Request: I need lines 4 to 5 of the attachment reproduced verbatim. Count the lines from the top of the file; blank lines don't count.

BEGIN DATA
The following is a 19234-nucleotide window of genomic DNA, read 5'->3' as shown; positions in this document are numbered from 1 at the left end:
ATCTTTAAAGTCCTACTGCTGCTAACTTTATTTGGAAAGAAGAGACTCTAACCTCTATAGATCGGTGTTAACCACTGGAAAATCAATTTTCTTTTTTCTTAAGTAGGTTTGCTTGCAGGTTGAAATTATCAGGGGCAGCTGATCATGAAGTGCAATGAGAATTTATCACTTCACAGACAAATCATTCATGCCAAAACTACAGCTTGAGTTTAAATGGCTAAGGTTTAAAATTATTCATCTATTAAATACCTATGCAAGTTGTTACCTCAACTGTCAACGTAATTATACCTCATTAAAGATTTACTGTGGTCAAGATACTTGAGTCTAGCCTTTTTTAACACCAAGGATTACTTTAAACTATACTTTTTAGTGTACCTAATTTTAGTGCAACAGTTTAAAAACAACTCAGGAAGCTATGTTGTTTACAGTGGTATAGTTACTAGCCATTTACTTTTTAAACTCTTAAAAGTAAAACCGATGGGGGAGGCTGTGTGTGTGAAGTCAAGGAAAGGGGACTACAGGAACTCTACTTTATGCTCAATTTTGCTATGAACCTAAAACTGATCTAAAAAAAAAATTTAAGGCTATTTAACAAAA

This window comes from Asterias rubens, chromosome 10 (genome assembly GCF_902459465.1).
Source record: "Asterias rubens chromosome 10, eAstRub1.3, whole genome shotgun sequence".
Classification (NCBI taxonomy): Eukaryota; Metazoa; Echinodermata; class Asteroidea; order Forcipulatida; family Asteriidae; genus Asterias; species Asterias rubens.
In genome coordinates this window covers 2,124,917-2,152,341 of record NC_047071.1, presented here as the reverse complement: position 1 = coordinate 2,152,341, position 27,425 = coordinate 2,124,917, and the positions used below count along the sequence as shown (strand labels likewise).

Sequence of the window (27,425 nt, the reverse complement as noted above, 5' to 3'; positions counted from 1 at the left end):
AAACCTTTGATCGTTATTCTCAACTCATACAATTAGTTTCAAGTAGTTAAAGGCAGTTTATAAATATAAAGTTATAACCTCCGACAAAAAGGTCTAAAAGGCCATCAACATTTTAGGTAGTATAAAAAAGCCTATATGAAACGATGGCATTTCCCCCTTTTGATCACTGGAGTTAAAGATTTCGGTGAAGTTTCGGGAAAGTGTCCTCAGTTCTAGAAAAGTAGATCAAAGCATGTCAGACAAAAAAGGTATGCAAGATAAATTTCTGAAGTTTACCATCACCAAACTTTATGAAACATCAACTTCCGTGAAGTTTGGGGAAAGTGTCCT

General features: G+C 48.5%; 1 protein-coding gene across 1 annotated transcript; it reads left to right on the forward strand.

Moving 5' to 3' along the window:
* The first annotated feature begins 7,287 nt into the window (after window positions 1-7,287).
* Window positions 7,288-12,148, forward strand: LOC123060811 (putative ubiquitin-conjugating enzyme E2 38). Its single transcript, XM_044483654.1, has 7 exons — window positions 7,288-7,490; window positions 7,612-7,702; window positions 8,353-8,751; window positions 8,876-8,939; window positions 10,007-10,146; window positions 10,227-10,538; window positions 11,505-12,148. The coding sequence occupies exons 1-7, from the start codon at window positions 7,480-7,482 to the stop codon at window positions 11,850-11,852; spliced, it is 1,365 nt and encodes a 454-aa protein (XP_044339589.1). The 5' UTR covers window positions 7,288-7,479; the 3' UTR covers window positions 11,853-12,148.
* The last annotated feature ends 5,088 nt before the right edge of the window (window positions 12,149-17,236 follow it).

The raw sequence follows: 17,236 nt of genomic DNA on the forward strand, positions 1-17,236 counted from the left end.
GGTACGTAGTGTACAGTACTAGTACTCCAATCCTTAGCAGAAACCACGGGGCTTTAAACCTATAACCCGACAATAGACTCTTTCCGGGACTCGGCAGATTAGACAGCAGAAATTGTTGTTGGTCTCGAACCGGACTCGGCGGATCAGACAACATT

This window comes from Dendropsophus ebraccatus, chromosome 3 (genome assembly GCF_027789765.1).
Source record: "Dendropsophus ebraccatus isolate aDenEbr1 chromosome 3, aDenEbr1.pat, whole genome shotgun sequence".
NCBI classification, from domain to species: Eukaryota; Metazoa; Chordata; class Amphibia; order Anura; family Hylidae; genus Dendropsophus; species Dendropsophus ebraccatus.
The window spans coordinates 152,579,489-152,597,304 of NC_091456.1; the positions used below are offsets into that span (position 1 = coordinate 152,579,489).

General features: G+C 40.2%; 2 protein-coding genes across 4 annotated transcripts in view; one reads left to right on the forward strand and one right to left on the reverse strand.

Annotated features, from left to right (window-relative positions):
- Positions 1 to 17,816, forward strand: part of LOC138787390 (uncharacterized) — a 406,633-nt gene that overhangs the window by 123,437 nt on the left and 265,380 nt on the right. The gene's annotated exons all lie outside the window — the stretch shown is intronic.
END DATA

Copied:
Source record: "Asterias rubens chromosome 10, eAstRub1.3, whole genome shotgun sequence".
Classification (NCBI taxonomy): Eukaryota; Metazoa; Echinodermata; class Asteroidea; order Forcipulatida; family Asteriidae; genus Asterias; species Asterias rubens.